As he was exiting the Democratic race for president because he said his views were incompatible with those of the left-wing elite and base, former Virginia Senator Jim Webb said that today’s race-based affirmative action policies are hurting poor whites and poor blacks.
Tuesday at the National Press Club, Webb blasted the left’s “interest-group politics” that “can exclude people who need a voice in the corridors of power.” He said though some affirmative action programs were initially necessary to help African-Americans because of the country’s unique history related to slavery and Jim Crow laws, “once we expand that for anyone who happens to be a person of color…. in the long run… you are hurting poor blacks and poor whites.”
“Take a look at West Baltimore and the Appalachian mountains in Kentucky,” Webb said, noting that “you will see… two different cultures that have not been helped and are falling more and more by the wayside” when it comes to poverty. education and economic opportunity.
In a 2010 Wall Street Journal op-ed, Webb said it was an “odd historical twist” that “many programs allow recently arrived immigrants to move ahead of similarly situated whites whose families have been in the country for generations.”
“These programs have damaged racial harmony. And the more they have grown, the less they have actually helped African-Americans, the intended beneficiaries of affirmative action as it was originally conceived,” Webb wrote then. “Affirmative action was designed to recognize the uniquely difficult journey of African-Americans. This policy was justifiable and understandable, even to those who came from white cultural groups that had also suffered in socio-economic terms from the Civil War and its aftermath.”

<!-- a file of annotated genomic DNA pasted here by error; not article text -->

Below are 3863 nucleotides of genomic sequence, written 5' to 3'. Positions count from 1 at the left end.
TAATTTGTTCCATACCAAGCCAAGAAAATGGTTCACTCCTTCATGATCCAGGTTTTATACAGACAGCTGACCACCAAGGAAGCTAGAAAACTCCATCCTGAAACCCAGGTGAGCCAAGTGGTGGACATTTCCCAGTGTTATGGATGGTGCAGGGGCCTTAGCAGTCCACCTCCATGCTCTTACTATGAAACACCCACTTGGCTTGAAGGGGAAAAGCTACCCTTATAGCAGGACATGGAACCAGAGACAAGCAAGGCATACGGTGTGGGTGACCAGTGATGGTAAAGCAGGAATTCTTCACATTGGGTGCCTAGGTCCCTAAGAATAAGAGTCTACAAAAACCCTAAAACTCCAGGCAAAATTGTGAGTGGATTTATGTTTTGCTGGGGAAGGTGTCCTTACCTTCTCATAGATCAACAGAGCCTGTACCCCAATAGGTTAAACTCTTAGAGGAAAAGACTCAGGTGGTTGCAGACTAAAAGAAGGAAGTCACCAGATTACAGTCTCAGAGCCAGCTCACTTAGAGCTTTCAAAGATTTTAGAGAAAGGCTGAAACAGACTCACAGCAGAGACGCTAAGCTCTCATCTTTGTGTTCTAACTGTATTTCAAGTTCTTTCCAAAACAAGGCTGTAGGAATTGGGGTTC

He said in his op-ed that the expansion of this logic and race-based affirmative action programs to all “people of color,” especially since 1965, “when new immigration laws dramatically altered the demographic makeup of the U.S.,” has “moved affirmative action away from remediation and toward discrimination” against poor whites.
On Tuesday, Webb, who left open an independent run for president, said that Democrats in years past like Sam Nunn, Henry “Scoop” Jackson, Mike Mansfield, and John F. Kennedy “understood that our country is more important than a label.”
“I fully accept that my views on many issues are not compatible with the power structure and the nominating base of the Democratic party,” Webb said, adding that the party’s hierarchy is “not comfortable with many of the the policies I have laid forth and frankly I’m not that comfortable with many of theirs.”
He said that “for this reason, I am withdrawing from any consideration of being the Democratic Party’s nominee for the presidency.”
On cultural issues—most notably on the Confederate flag and guns—Webb was glaringly out of touch with the left-wing elite. When politicians and the mainstream media were calling for the removal of the Confederate flag after the South Carolina church massacre, Webb urged politicians to resist jumping on the politically correct bandwagon. And regarding the Second Amendment, Webb did not back down from his pro-gun views during the most recent Democratic debate. He mentioned that “people at high levels in this government” often “have bodyguards 24 hours a day, seven days a week.”
“The average American does not have that, and deserves the right to be able to protect their family,” he said.
He said the country needed a Declaration of Independence “not from an outside power, but from the paralysis of a political system that no longer serves the interest of the vast majority of the American people.” Webb, who opposed President Barack Obama’s executive amnesty, added that the “presidency has gained too much power” and “Congress has grown weak and often irrelevant.”
He added that “political parties are not providing the answers” and today’s financial system does not pay attention to American workers because it “depends on the global economy than the American economy.”
Webb said he has “strong views about where our country needs to go” and “I will never change those views in order to adopt to some party’s platform as a way of getting nominated.”